Well that was fun 🙂
It started with one of those brief conversations that seem to be the trigger for just about everything that happens in my life. Before every home match I always walk round to the far side of the stadium, say hello to the guys on the Supporters Association stand, buy a program from them, and generally have a chat for a minute or two. A couple of months ago, I was chatting to Digger and he tilted his head to one side for a moment and said “you’re coming to the do aren’t you?”
I said “Of course” and then “What do?”
Anyway, it turned out that the Supporters Association were having a tenth anniversary event on October 19th, which I’m not sure if I knew about or not, but I was on board the moment he told me. Then he said “could you play a couple of songs for us?”
I grinned/groaned a little, but was really happy to do it – I even said jokingly – “yes, and I’ll even write a new song for it”. A throwaway comment, but one that he apparently took to heart, as the next day, I see an update on the MKDSA website, mentioning that I’ll be playing, and also that I’ll be writing a new song especially for the event. No pressure there then.
The SA did the pre-match publicity really well, and we got a lot of coverage in the programme, there was coverage from the forums, and from other sites like The MooCamp, so we knew there’d be a lot of people there. All that I had to do was dust off a couple of old favourites, and then write a new song. Which was proving a little difficult.
I’d been knocking ideas around for a while, and could get a few lines together, but I was struggling to find the right theme for the song. The one thing I knew was that I wanted it to be something that people could join in with without having to know the song.
Anyway, it came down to the day before, and I still hadn’t found my theme. I had the title sorted out – “We Know What We Are” was the one that kept coming back whenever I sat down to work it out. And then something just floated through my mind – the words manners and banners kept resurfacing, along with planes, bastards and boycotts. And from there it pretty much wrote itself.
On the night, it was good to have a bit of banter with Mr Luke ‘Scummer’ Ashmead before I started singing – he’s so natural in front of a crowd, and he’s very, very good at what he does. Off-mic he asked me “how long are you going to play for?” and when I said it would only be a couple of songs – just five or ten minutes, he said “great – I’ll go out for a cigarette then”, which was exactly the sort of support I needed to relax me on the night. Thanks Luke 🙂
I have to give major thanks to everyone who joined in on the night. We’ve Got More Roundabouts is very MK-focussed rather than Dons-related, so the fact that everyone joined in was fantastic – it’s a song that I always love playing, but it takes on a whole new life when people sing along.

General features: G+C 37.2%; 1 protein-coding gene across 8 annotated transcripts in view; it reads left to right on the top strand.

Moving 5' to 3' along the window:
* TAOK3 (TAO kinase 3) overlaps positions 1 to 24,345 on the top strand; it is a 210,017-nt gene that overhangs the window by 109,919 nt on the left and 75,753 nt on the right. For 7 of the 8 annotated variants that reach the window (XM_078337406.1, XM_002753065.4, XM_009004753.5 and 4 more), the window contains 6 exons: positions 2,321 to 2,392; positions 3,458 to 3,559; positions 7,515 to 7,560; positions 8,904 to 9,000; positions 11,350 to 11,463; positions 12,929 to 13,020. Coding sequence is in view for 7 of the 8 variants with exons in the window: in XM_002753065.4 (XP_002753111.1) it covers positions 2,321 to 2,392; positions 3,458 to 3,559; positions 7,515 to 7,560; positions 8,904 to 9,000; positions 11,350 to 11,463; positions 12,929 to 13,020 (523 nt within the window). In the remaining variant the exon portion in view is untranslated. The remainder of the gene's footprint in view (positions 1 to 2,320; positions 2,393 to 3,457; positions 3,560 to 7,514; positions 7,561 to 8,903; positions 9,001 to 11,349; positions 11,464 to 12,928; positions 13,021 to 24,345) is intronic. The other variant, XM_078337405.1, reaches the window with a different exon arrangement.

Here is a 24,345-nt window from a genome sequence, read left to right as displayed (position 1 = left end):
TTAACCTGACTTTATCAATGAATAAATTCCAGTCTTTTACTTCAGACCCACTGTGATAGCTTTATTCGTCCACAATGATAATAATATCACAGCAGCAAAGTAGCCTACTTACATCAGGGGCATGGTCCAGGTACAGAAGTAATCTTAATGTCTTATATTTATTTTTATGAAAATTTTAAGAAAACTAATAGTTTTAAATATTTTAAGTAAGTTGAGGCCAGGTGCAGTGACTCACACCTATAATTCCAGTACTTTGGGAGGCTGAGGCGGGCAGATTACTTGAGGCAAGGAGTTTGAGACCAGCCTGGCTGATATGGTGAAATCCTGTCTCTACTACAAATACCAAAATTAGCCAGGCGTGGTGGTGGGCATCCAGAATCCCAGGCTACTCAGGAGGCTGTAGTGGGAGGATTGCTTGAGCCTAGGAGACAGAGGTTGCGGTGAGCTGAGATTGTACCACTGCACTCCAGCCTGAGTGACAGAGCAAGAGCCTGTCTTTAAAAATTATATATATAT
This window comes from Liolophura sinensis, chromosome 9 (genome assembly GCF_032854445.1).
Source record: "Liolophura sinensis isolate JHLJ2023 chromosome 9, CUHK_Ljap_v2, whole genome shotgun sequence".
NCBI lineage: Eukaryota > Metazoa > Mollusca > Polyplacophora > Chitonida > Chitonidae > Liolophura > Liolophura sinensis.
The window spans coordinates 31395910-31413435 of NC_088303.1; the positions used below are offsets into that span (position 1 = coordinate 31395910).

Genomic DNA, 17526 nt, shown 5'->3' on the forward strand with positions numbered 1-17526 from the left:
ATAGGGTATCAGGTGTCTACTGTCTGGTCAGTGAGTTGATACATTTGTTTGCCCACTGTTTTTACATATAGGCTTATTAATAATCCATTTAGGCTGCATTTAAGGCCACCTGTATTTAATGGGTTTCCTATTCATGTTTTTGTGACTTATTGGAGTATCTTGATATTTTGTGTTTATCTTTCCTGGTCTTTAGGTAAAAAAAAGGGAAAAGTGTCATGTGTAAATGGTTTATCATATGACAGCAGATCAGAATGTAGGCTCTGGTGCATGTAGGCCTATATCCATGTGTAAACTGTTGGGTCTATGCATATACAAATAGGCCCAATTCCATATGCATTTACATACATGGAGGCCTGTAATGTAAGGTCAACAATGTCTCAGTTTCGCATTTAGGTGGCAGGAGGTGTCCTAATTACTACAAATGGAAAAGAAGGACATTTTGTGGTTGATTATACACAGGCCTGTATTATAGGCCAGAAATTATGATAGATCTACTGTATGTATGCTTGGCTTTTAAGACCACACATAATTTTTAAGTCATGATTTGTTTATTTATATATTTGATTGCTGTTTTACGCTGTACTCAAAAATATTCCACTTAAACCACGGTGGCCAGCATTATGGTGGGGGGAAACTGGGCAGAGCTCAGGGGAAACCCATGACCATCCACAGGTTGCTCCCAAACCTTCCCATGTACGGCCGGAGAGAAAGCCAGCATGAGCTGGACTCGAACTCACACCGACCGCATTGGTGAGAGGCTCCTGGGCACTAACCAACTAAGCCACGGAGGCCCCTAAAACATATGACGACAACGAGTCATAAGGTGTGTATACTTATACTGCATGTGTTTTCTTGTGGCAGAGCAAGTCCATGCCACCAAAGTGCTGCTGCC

And then it was time for the new one. I was nervous, mainly about remembering the words, the tune, the key and just about everything else, but I guess most importantly, whether the song would hit the mark. I took everyone through the “We Know What We Are” bit where their participation was required, and people seemed up for joining in. As it happened, the response from the room was fantastic, and to be honest, it was like nothing I’ve ever experienced from a crowd before. The moment I got to the first punchline, at the end of the first verse “we don’t need to hire a plane, to tow crap banners” the place erupted, and it carried on like that throughout the rest of the song.
I was beaming as I finished off, said thanks, and had unplugged my guitar before I realised that there were shouts for an encore. Never one to miss a chance to play more, I was plugged back in and ready before they could change their mind, and decided to give There’s No Need To Mullet Over a go – I’d only ever played that one once before, coincidentally at another SA do about four years before, but I’ve always felt it deserved a wider audience. It’s about Winkie, so I was an odd mix of relived/disappointed that he’d left, but again, people responded really well, and laughed at all the right points, particularly the Samson and Delilah bit, which I wasn’t sure whether anyone would get.
I’d relaxed totally by the end of the first verse of We Know What We Are, and I’d had a great time, and sat back down to enjoy the rest of the evening. A little later, Digger popped over and asked me whether I’d mind playing the new one again just before we switched into disco mode for the rest of the night, and of course I said yes. Some people had missed it, and some others had wanted to hear it again, so it seemed like a great idea. To cut a long story short, having relaxed so much that I wasn’t concerned in the slightest about performing it again, I managed to forget the tune, the key, the words and I ended up laughing through most of it, but the audience were fantastic again, and it didn’t seem to matter. The chants of “You’re just a fat Rick Astley” will haunt me till the day I die, but I had a fantastic evening – thanks very much to everyone who was there.